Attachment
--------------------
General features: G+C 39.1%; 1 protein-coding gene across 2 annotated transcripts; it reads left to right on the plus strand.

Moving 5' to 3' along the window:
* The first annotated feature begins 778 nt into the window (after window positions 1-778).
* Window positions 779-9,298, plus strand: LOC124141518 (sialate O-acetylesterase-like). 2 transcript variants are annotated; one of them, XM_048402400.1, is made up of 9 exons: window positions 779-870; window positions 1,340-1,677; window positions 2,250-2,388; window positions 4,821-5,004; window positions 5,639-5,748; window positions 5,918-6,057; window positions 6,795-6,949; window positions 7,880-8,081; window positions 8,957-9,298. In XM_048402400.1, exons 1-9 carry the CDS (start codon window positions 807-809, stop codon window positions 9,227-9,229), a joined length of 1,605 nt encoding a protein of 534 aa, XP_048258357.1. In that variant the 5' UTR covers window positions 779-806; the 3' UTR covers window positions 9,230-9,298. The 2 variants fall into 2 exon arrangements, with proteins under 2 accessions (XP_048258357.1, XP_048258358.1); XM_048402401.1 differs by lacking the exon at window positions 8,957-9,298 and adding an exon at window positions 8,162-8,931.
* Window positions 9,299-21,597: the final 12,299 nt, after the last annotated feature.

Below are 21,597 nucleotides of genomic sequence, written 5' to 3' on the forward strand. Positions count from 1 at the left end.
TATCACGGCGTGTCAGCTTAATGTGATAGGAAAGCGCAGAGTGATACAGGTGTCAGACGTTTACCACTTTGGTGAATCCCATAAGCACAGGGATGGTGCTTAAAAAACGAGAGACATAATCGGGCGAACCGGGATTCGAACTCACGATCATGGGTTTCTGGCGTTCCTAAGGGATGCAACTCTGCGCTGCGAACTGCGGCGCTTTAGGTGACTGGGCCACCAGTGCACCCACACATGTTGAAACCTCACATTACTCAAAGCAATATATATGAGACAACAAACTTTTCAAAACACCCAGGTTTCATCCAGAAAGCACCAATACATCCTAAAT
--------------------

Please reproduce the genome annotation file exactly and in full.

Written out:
General features: G+C 39.1%; 1 protein-coding gene across 2 annotated transcripts; it reads left to right on the plus strand.

Moving 5' to 3' along the window:
* The first annotated feature begins 778 nt into the window (after window positions 1-778).
* Window positions 779-9,298, plus strand: LOC124141518 (sialate O-acetylesterase-like). 2 transcript variants are annotated; one of them, XM_048402400.1, is made up of 9 exons: window positions 779-870; window positions 1,340-1,677; window positions 2,250-2,388; window positions 4,821-5,004; window positions 5,639-5,748; window positions 5,918-6,057; window positions 6,795-6,949; window positions 7,880-8,081; window positions 8,957-9,298. In XM_048402400.1, exons 1-9 carry the CDS (start codon window positions 807-809, stop codon window positions 9,227-9,229), a joined length of 1,605 nt encoding a protein of 534 aa, XP_048258357.1. In that variant the 5' UTR covers window positions 779-806; the 3' UTR covers window positions 9,230-9,298. The 2 variants fall into 2 exon arrangements, with proteins under 2 accessions (XP_048258357.1, XP_048258358.1); XM_048402401.1 differs by lacking the exon at window positions 8,957-9,298 and adding an exon at window positions 8,162-8,931.
* Window positions 9,299-21,597: the final 12,299 nt, after the last annotated feature.

Below are 21,597 nucleotides of genomic sequence, written 5' to 3' on the forward strand. Positions count from 1 at the left end.
TATCACGGCGTGTCAGCTTAATGTGATAGGAAAGCGCAGAGTGATACAGGTGTCAGACGTTTACCACTTTGGTGAATCCCATAAGCACAGGGATGGTGCTTAAAAAACGAGAGACATAATCGGGCGAACCGGGATTCGAACTCACGATCATGGGTTTCTGGCGTTCCTAAGGGATGCAACTCTGCGCTGCGAACTGCGGCGCTTTAGGTGACTGGGCCACCAGTGCACCCACACATGTTGAAACCTCACATTACTCAAAGCAATATATATGAGACAACAAACTTTTCAAAACACCCAGGTTTCATCCAGAAAGCACCAATACATCCTAAAT